By Bill Bradberry
Niagara Gazette — When we took family vacations, they were almost always during the month of August.
With the first signs of summer’s waning, we almost always fled to hot, muggy Florida to spend time with our Southern family, soaking up the joy of the warmest weather before we faced the season-shifting cooler winds, the inevitability of fall’s storms, school and winter’s ire.
For my family, and much of America, August has become the official month of rest, relaxation and reflection; time to take a full bodied deep breath and get ready for what we all know lies directly ahead.
Evolving in part as a result of family’s busy work and school schedules, mid-to-late August signals the proverbial calm before the storm, a definite reprieve prior to the return to the madness.
Of course, the stores always seem to be ready before the rest of us, stocking their shelves with school supplies and the next season’s wares like some sort of a commercial barometer, projecting the next season well before it arrives, way before we are really ready.
It won’t be long before the majestic old maple trees begin to drop their leaves, forming a soft new carpet of orange, red and bright yellows, slowly replacing the soft green plush of summer.
But there is still time to enjoy the shores of Lake Erie’s Beaver Island, Crystal Beach, Olcott Beach, Lake Ontario and dozens of sites like Fort Niagara in Youngstown. Slow country cruises to Wilson, Lewiston and Lockport were among our favorites though the annual trips down south made the biggest impressions on me at a very early age.
They still do.
Things are different down south, not better, just different. Once you cross that imaginary Mason-Dixon Line, not only does the weather seem to change, the whole climate changes, and that goes well beyond the weather, everything changes, but North and South share a common thread when it comes to the month of August.
In fact, hordes of Deep Southerners migrate out of the hottest part of the year; many travel in the opposite direction, to the relative cool of the Niagara Frontier, a tradition that began here hundreds of years ago and in large part, led to the growth of Niagara’s summer tourist season and the development of our tourist industry creating a virtual explosion of first class (and others) hotels, fine dining and retail trade.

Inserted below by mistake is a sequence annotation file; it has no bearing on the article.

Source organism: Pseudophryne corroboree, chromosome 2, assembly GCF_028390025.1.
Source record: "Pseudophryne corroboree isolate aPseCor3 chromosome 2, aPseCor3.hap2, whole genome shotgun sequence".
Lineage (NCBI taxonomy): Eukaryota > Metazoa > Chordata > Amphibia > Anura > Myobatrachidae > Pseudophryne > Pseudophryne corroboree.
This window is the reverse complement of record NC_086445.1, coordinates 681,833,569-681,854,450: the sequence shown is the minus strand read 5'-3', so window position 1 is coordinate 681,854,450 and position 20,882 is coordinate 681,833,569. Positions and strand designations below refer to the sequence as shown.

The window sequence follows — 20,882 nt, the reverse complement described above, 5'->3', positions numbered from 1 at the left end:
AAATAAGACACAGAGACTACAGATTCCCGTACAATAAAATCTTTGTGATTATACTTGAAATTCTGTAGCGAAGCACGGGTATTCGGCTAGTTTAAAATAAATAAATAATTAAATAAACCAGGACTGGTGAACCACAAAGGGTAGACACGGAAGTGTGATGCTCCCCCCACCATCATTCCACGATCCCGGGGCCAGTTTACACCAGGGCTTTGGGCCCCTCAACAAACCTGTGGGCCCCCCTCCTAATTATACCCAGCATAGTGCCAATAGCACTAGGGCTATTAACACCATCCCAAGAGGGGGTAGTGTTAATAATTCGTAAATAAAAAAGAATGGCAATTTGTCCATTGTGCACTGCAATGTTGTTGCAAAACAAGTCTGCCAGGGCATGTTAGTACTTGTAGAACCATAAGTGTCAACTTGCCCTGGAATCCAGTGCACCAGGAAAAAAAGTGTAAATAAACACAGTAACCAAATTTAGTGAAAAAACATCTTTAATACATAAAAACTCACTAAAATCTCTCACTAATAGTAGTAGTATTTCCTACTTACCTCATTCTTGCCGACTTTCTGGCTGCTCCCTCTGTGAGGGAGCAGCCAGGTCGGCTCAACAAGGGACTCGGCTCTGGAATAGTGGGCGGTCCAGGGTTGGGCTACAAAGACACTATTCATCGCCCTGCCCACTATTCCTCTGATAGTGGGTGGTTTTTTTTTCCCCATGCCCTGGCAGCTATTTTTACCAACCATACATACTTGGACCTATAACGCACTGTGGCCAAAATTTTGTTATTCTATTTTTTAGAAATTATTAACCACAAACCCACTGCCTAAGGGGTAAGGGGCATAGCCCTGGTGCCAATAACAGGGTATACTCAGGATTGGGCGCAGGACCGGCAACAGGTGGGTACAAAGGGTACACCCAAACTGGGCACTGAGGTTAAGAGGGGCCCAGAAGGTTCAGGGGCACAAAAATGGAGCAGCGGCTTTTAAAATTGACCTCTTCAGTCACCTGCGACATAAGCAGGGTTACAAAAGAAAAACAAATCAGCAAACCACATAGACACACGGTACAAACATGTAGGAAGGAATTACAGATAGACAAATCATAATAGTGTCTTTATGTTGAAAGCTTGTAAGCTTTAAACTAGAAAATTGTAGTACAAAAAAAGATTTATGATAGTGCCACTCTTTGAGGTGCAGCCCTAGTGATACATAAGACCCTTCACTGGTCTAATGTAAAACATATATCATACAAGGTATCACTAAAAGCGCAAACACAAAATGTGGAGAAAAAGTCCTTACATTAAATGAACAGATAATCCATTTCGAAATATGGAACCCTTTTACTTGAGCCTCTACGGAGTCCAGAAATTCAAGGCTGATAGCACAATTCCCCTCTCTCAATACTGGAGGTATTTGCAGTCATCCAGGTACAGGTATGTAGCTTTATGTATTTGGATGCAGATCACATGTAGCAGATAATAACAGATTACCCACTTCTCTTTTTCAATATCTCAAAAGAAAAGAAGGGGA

The Cataract House Hotel originally built in 1825 was the largest, attracting guests from all over the world, but especially Southerners who would arrive by train to appreciate the natural air conditioning supplied by the cool water and mist that rushed past the long lazy rocking chair furnished porches that abutted the river.
The history of Niagara Falls hotels makes for some pretty interesting, relaxing summer reading. One internet site (niagarafallsinfo.com) I visited recently provides a good starting point for anyone interested in the city’s development as a tourist mecca.
Under the heading, The History of Niagara Falls, NY Hotels, the site lists the Cataract House as the first major hotel followed by the International built in 1853 by B.F. Childs at the corner of Falls and Main Street.
By 1892 the Niagara Falls City Directory listed 28 hotels in the south part of the city and another 14 in the north section including these “notables”, the Hotel Imperial, International Hotel, United States Hotel, Columbia Hotel, The Watson House, Harvey House and the Temperance Hotel.
My old friend, writer Bob Kostoff fondly recalled the Temperance House about ten years ago when he wrote, “Niagara Falls has had many famed hotels over the years, but one venerable structure was well known because you couldn’t buy a drink there to save your soul.”
The Henry Hubbs Hotel stood near Falls Street, on Second Street directly across from the train station. Says Kostoff, “Its non-drinking history began with Henry Hubbs” who opened a rooming house across from the depot in 1870.
Kostoff’s history continued, “The business continued to expand, so that Hubbs went full-time into the hotel business.
Hubbs, a dedicated teetotaler, would not even allow alcoholic beverages served with meals in his dining room. The late City Historian Marjorie Williams told a story of how the hotel came to be named.
Seems a couple of gentlemen, told by Hubbs they could not drink in his dining room, went elsewhere for food and refreshments. When they returned that night, they tacked a sign on a pillar of the long verandah proclaiming “Temperance House.”
Hubbs thought that was a good idea and made it the official name of his hotel.”
By 1930 the City Directory listed “47 main hotels,” including, of course, the grand Hotel Niagara and the world famous Red Coach Inn which opened for business on Aug. 30, 1923.
Today, the exact number of hotels located within the city is difficult to pin down in part because so many that serve the visitors, guests and tourists that flock to the city nearly year-round now have choices on the outskirts of the city, making the falls easily accessible within minutes by car, but clearly, the city as well as the traveling public will benefit by ending the nearly decades-long city hotel construction drought and encouraging a much needed smart new hotel building boom that will witness the rise of world class accommodations that people will enjoy almost as much as they enjoy the natural wonders.
And hopefully this August’s recess is just what is necessary to permit all of the players to calmly clear the path toward a beneficial construction storm signaling the start of a new season formed in a whole new climate.
Now that would be a storm we could all appreciate!Contact Bill at firstname.lastname@example.org